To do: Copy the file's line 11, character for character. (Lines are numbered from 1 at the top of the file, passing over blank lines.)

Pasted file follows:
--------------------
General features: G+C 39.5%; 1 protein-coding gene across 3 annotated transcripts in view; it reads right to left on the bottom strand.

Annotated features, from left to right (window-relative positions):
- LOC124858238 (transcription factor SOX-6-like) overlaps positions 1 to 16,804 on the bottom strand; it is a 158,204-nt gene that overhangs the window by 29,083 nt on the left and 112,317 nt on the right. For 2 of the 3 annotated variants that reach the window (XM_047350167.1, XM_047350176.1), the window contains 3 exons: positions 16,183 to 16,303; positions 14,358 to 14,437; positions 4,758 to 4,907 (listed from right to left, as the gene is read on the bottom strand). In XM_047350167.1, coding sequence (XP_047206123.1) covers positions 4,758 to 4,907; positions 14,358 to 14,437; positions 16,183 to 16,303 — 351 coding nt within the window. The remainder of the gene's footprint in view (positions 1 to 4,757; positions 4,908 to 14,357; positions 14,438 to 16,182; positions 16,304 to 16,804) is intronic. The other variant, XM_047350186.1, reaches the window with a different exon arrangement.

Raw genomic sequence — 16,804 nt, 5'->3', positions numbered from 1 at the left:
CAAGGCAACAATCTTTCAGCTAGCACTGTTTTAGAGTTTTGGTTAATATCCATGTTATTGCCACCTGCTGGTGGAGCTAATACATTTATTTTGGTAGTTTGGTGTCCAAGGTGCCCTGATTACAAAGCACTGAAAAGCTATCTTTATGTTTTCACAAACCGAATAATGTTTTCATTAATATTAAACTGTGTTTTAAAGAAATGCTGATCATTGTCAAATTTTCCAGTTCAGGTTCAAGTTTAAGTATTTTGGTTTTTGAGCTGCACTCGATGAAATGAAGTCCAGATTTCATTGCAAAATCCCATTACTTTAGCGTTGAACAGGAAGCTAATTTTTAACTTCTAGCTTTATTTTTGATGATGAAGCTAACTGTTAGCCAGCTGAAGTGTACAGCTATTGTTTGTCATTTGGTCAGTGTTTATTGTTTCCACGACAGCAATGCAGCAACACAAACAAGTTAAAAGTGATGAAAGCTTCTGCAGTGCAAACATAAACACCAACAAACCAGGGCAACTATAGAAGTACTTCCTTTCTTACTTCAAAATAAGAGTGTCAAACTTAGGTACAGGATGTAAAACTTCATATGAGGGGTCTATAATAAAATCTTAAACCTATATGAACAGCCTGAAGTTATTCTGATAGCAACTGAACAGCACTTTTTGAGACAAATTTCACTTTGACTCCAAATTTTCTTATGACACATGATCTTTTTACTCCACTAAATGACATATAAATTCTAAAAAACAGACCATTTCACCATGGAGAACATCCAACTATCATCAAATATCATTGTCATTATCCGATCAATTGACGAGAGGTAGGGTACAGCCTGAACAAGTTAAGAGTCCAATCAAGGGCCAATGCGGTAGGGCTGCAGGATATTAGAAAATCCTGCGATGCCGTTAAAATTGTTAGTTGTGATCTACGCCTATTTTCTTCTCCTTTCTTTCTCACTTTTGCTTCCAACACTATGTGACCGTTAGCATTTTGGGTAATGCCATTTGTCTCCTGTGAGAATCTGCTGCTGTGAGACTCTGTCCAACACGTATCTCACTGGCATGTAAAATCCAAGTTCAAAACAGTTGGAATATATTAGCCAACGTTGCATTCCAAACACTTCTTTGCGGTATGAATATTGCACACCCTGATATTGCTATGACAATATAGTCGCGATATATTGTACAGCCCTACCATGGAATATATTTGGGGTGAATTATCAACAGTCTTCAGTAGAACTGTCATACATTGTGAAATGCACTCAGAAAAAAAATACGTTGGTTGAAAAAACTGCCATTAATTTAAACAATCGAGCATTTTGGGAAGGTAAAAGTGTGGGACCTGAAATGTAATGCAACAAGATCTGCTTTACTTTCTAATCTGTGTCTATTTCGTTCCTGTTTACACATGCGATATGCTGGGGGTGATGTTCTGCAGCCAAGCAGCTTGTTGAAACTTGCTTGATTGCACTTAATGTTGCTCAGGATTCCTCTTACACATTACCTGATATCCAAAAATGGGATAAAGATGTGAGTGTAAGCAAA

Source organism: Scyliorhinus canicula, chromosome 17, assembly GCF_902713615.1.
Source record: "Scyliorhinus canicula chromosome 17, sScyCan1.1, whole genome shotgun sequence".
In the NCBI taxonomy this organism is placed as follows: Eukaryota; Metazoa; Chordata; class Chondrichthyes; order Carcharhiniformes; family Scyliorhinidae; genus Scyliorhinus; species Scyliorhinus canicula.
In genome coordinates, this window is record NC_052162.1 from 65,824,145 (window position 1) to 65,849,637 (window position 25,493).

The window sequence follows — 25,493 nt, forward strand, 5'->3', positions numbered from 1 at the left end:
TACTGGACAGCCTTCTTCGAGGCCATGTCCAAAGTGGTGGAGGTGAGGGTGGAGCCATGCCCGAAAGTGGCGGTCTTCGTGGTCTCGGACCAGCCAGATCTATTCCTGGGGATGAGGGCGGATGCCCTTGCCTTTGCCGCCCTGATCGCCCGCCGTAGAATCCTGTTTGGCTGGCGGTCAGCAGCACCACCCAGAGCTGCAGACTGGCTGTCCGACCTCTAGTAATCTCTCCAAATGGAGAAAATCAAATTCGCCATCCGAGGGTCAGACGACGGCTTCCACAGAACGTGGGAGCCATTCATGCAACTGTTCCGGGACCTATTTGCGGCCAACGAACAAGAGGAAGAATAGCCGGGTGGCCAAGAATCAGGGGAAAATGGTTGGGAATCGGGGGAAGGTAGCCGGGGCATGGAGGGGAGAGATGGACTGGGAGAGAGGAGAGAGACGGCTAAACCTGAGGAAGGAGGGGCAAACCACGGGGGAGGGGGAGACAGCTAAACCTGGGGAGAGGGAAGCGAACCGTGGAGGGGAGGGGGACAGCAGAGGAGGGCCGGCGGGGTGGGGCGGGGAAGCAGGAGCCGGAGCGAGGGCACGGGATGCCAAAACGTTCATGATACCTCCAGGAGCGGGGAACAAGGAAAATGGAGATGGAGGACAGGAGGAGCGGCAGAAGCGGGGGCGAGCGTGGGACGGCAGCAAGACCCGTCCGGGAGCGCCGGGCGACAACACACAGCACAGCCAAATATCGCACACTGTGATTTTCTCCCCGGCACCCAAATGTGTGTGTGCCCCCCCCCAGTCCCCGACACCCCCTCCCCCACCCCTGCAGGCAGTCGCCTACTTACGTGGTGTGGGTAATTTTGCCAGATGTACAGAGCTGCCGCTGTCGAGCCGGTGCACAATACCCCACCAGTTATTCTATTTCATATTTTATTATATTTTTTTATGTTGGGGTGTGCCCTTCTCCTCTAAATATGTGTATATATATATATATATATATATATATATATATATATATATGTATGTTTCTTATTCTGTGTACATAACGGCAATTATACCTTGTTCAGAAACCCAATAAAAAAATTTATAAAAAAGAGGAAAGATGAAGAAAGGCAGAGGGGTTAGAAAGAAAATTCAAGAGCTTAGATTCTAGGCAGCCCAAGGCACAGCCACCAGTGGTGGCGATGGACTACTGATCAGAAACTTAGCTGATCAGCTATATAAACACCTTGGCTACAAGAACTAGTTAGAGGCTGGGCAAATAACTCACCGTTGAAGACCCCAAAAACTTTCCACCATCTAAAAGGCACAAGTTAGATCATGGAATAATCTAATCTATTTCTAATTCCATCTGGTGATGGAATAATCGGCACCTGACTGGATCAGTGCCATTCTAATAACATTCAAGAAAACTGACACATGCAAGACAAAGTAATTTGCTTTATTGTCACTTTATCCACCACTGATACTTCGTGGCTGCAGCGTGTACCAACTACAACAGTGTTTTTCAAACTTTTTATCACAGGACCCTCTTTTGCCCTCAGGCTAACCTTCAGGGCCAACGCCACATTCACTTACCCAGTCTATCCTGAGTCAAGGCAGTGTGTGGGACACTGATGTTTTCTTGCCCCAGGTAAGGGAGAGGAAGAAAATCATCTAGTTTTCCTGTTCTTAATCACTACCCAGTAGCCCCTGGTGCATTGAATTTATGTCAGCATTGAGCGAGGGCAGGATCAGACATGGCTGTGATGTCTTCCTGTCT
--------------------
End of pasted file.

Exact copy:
TACTGGACAGCCTTCTTCGAGGCCATGTCCAAAGTGGTGGAGGTGAGGGTGGAGCCATGCCCGAAAGTGGCGGTCTTCGTGGTCTCGGACCAGCCAGATCTATTCCTGGGGATGAGGGCGGATGCCCTTGCCTTTGCCGCCCTGATCGCCCGCCGTAGAATCCTGTTTGGCTGGCGGTCAGCAGCACCACCCAGAGCTGCAGACTGGCTGTCCGACCTCTAGTAATCTCTCCAAATGGAGAAAATCAAATTCGCCATCCGAGGGTCAGACGACGGCTTCCACAGAACGTGGGAGCCATTCATGCAACTGTTCCGGGACCTATTTGCGGCCAACGAACAAGAGGAAGAATAGCCGGGTGGCCAAGAATCAGGGGAAAATGGTTGGGAATCGGGGGAAGGTAGCCGGGGCATGGAGGGGAGAGATGGACTGGGAGAGAGGAGAGAGACGGCTAAACCTGAGGAAGGAGGGGCAAACCACGGGGGAGGGGGAGACAGCTAAACCTGGGGAGAGGGAAGCGAACCGTGGAGGGGAGGGGGACAGCAGAGGAGGGCCGGCGGGGTGGGGCGGGGAAGCAGGAGCCGGAGCGAGGGCACGGGATGCCAAAACGTTCATGATACCTCCAGGAGCGGGGAACAAGGAAAATGGAGATGGAGGACAGGAGGAGCGGCAGAAGCGGGGGCGAGCGTGGGACGGCAGCAAGACCCGTCCGGGAGCGCCGGGCGACAACACACAGCACAGCCAAATATCGCACACTGTGATTTTCTCCCCGGCACCCAAATGTGTGTGTGCCCCCCCCCAGTCCCCGACACCCCCTCCCCCACCCCTGCAGGCAGTCGCCTACTTACGTGGTGTGGGTAATTTTGCCAGATGTACAGAGCTGCCGCTGTCGAGCCGGTGCACAATACCCCACCAGTTATTCTATTTCATATTTTATTATATTTTTTTATGTTGGGGTGTGCCCTTCTCCTCTAAATATGTGTATATATATATATATATATATATATATATATATATATATATGTATGTTTCTTATTCTGTGTACATAACGGCAATTATACCTTGTTCAGAAACCCAATAAAAAAATTTATAAAAAAGAGGAAAGATGAAGAAAGGCAGAGGGGTTAGAAAGAAAATTCAAGAGCTTAGATTCTAGGCAGCCCAAGGCACAGCCACCAGTGGTGGCGATGGACTACTGATCAGAAACTTAGCTGATCAGCTATATAAACACCTTGGCTACAAGAACTAGTTAGAGGCTGGGCAAATAACTCACCGTTGAAGACCCCAAAAACTTTCCACCATCTAAAAGGCACAAGTTAGATCATGGAATAATCTAATCTATTTCTAATTCCATCTGGTGATGGAATAATCGGCACCTGACTGGATCAGTGCCATTCTAATAACATTCAAGAAAACTGACACATGCAAGACAAAGTAATTTGCTTTATTGTCACTTTATCCACCACTGATACTTCGTGGCTGCAGCGTGTACCAACTACAACAGTGTTTTTCAAACTTTTTATCACAGGACCCTCTTTTGCCCTCAGGCTAACCTTCAGGGCCAACGCCACATTCACTTACCCAGTCTATCCTGAGTCAAGGCAGTGTGTGGGACACTGATGTTTTCTTGCCCCAGGTAAGGGAGAGGAAGAAAATCATCTAGTTTTCCTGTTCTTAATCACTACCCAGTAGCCCCTGGTGCATTGAATTTATGTCAGCATTGAGCGAGGGCAGGATCAGACATGGCTGTGATGTCTTCCTGTCT